Unqualified with Anna Faris

Unqualified is the scary epitome of a new era where women objectify themselves, as Faris does when she plays up her ditzy blond, over-sexualized persona, and makes money doing so.

I’m not one to bad mouth another’s work. Indeed, I like to spend my time putting light and good into the world as much as humanly possible. Every now and then, however, something comes along that compels me to comment in the negative. A thing so monstrous and confrontationally horrible that I simply must warn people about it, causing them to wonder what is going on in our world that a thing like this can attain any status at all. The monster to which I refer is the recent podcast Unqualified by Anna Faris.

Though, I have to give her credit for aptly naming it, I don’t think labeling something correctly gives you a pass. In fact, I think it incriminates you more as it shows that you are well aware of what you’re putting out. I could almost be more forgiving if Faris called it “An Hour with Howard Stern’s Protégée.” At least this would be closer to what she’s going for. At least this would be honest.

To give a little background on Faris, she is famously married to mega-star Chris Pratt. If you listen to her podcast for 10 minutes she’ll be sure to mention this like some archaic throwback to the fifties who lives in the shadow of her husband’s superstardom. As for her own career, in the past, she had minimal success with comedies like the 2008 House Bunny, a campy reason for her to wear as little as possible. She went virtually off the radar until her more recent CBS show Mom with Allison Janney. Faris manages to clean up her act to play the cutesy daughter, yet Janney and costar Jaimie Presley truly carry the show.

Unqualified is where Faris lets loose. She uses her star power (and her husband’s) to garner celebrity guests like Jeremy Renner and Courtney Love only to then reduce them to fodder for sexual innuendos and cheesy often X-rated acting vignettes that are way beneath them. To top it off she has callers call in who have legitimate, life-altering issues so that she and the celebrity can give them “unqualified” advice. More often than not, what Faris has to offer truly lives up to the title of the show while the guest’s wisdom outshines hers by giving the person something substantial to go on.

I really tried to give the podcast a fighting chance. It is, sadly, one of the most listened to podcasts out there and I’m one of those women who likes to support other women in their endeavors in arts and media which is so often male-saturated. There’s no denying, however, that this effort does little to boost women’s reputation in the industry. This kind of lewd podcast would make feminist icon Gloria Steinem wish she’d have just slapped on her Talbot’s dress, teased her hair up, baked cookies to serve to a brood of kids and kept her mouth shut.

As I listened to Farris vocalize a sex scene with Courtney Love to end their segment (a segment mind you that never once broached the topic of Love’s role in the grunge music scene or her amazing artist of a daughter), I couldn’t help but wonder if my generation has it all wrong. Have we mistaken all the hard-earned equality feminists before us achieved as a pass to now become no better than loud-talking, crass locker room boys-will-be-boys kind of women?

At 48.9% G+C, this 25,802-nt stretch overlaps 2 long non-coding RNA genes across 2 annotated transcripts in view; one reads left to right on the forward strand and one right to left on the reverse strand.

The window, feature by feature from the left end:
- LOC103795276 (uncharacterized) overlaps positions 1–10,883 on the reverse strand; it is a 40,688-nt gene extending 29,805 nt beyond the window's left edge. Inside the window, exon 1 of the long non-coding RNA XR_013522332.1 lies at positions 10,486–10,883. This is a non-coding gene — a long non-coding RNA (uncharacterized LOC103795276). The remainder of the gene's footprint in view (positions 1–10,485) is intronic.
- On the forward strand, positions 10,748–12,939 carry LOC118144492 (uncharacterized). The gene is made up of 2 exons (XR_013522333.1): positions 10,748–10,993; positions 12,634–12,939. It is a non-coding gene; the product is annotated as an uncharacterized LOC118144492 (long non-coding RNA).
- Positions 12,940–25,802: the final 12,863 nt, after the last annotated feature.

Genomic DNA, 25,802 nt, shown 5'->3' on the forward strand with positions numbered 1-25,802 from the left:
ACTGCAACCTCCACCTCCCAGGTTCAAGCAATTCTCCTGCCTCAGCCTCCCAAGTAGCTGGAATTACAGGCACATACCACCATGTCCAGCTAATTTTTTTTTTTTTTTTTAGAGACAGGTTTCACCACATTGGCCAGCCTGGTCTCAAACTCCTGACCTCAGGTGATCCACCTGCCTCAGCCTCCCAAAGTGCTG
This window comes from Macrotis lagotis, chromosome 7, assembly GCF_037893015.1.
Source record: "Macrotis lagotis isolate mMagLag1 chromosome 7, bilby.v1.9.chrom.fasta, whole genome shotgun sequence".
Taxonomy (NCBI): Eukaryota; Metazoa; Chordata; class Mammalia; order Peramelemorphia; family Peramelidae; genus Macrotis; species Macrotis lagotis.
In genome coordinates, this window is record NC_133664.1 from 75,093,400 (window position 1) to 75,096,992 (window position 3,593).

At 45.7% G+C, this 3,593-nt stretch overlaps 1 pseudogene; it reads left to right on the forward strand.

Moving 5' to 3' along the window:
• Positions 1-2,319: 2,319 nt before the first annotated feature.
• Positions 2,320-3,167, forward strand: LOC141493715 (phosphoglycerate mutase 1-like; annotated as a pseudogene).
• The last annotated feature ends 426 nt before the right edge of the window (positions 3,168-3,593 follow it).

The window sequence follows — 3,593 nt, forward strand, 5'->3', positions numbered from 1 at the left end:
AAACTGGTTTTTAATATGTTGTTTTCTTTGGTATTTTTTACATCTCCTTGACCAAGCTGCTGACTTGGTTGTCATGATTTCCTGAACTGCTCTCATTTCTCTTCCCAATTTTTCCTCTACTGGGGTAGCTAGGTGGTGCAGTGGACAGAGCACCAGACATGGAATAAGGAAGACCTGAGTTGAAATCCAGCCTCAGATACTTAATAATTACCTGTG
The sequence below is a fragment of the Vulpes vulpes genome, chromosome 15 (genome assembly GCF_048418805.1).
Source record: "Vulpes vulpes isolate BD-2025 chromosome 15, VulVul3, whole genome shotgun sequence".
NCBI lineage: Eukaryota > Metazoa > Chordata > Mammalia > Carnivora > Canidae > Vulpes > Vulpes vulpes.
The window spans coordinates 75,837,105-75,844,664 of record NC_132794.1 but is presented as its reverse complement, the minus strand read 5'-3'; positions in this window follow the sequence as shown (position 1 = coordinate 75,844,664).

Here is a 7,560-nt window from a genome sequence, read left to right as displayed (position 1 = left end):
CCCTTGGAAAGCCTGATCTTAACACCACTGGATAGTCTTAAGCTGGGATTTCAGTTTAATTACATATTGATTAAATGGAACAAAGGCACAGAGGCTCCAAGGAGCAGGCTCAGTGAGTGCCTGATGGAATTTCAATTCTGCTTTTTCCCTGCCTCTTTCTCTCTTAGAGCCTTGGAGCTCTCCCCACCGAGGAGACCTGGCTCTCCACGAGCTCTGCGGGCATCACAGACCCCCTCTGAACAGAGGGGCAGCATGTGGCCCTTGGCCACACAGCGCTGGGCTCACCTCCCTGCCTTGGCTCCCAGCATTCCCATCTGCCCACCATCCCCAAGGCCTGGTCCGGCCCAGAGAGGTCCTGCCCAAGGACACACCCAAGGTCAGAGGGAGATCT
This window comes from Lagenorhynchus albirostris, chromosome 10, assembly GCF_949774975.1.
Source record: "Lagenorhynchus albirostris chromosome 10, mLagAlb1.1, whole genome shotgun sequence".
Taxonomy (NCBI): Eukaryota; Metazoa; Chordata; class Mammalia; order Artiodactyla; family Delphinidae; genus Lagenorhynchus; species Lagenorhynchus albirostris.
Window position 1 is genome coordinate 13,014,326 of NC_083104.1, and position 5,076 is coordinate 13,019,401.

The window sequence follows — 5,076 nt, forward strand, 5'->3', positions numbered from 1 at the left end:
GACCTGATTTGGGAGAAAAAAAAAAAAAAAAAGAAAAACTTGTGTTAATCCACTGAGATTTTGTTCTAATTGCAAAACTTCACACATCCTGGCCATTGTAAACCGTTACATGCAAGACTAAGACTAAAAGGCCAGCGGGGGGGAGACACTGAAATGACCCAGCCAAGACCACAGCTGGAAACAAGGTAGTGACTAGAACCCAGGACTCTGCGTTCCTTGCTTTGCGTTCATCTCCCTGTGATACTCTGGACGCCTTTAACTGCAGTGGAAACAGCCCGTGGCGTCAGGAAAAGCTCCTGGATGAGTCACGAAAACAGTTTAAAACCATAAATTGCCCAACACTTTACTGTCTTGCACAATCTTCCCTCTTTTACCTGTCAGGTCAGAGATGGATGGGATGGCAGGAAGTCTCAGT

I recently started reading Peggy Orenstein’s Girls and Sex: Navigating The Complicated New Landscape. In her book, Orenstein writes about her interviews with over 70 girls from all variety of backgrounds and how media, the hook-up culture and our lack of appropriate discussions with girls about sex is increasingly affecting them as they become women.

“Every girl knows she’s going to get more ‘likes’ when she posts a picture of herself in a bikini than when she puts one up of herself in a parka,” Orenstein writes.

She points out that our culture has become more and more about women and girls as objects and that women have accepted this in some sense. “The objects are not objecting,” she points out.

Unqualified is the scary epitome of this new era. An era where women objectify themselves, as Faris does when she plays up her ditzy, blond, over-sexualized persona, and make money by doing so. We think that we’ve come so far and how great it is that we have the same rights as men to have our own shows, to make our own material and run our own companies, yet are we really exercising those rights if we are making the very same kind of material that we complained about men making?

I don’t know how women like Faris change. One can hope that possibly as her son, who’s now five, gets a little older, maybe once he’s hitting puberty, she’ll wake up. When he’s hanging up posters of girls dressed much like she was in House Bunny and laughing at the same kind of demeaning humor she, herself, uses when referring to her own gender on her podcasts, maybe then she’ll have a lightbulb moment and think “Whoa! I’ve been way too unqualified for way too long.”

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Suzanne Crain Miller is a screenwriter, poet, novelist, teacher, reporter and music blogger who resides in Raleigh, N.C. She lives with her husband,...
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